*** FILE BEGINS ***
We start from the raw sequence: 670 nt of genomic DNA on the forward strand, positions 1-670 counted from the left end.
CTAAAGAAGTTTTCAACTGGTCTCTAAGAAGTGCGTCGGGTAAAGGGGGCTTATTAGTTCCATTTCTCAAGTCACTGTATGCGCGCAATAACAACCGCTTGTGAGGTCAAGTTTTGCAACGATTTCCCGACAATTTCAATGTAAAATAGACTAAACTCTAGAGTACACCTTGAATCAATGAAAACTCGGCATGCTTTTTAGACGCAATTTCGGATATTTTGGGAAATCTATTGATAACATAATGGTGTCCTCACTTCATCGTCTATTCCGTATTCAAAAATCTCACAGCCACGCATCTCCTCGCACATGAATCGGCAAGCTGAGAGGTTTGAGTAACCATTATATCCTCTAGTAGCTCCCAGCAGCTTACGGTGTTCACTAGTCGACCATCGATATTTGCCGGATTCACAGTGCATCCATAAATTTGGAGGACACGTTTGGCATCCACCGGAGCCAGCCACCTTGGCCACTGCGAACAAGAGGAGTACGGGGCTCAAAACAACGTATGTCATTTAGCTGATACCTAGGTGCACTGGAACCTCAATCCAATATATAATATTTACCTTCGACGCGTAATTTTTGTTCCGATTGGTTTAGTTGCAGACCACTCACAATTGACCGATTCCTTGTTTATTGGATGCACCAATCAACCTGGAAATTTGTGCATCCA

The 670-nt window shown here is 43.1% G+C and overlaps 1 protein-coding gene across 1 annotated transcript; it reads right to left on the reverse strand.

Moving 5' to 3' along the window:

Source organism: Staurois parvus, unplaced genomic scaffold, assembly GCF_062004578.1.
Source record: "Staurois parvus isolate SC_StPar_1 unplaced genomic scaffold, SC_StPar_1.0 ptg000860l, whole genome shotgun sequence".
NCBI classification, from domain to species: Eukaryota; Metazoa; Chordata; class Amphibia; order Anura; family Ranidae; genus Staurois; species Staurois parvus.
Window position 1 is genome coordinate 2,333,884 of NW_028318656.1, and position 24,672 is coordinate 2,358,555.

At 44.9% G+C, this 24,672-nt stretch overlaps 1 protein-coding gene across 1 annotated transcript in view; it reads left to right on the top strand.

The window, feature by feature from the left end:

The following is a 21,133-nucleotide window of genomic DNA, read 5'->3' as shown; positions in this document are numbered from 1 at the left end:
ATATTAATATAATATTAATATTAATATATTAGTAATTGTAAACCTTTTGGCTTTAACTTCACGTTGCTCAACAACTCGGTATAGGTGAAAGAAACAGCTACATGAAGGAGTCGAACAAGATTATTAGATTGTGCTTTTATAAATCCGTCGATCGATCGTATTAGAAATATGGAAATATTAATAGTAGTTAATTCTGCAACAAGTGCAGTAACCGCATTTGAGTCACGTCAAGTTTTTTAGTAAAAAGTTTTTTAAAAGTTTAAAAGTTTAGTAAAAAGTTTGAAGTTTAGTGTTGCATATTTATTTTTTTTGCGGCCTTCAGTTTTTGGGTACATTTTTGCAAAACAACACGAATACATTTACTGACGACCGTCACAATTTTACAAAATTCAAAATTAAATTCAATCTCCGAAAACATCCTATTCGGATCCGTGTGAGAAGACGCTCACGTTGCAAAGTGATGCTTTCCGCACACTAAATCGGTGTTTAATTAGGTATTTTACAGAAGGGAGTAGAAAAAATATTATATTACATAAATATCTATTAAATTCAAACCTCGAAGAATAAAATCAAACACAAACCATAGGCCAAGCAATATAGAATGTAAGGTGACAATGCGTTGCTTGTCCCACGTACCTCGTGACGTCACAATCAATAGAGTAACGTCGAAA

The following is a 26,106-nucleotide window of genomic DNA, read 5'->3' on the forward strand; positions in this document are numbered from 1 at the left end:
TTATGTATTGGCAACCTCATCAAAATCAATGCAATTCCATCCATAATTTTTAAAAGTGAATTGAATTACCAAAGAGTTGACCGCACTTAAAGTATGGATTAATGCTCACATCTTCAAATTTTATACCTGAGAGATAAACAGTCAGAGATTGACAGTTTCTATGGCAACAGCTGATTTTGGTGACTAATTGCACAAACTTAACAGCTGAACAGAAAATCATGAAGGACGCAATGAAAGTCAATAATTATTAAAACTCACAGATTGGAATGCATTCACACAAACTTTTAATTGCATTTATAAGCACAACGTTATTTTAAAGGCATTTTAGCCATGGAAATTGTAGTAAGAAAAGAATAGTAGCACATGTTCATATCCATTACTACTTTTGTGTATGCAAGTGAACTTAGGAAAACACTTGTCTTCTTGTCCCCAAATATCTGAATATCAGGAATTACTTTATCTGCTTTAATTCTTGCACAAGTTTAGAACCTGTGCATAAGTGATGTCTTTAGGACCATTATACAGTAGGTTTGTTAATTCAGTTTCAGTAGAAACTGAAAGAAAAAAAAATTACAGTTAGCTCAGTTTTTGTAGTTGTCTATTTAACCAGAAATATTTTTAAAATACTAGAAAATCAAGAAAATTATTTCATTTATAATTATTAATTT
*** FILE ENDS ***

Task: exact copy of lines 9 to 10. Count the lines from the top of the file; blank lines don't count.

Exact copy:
At 44.9% G+C, this 24,672-nt stretch overlaps 1 protein-coding gene across 1 annotated transcript in view; it reads left to right on the top strand.

The window, feature by feature from the left end: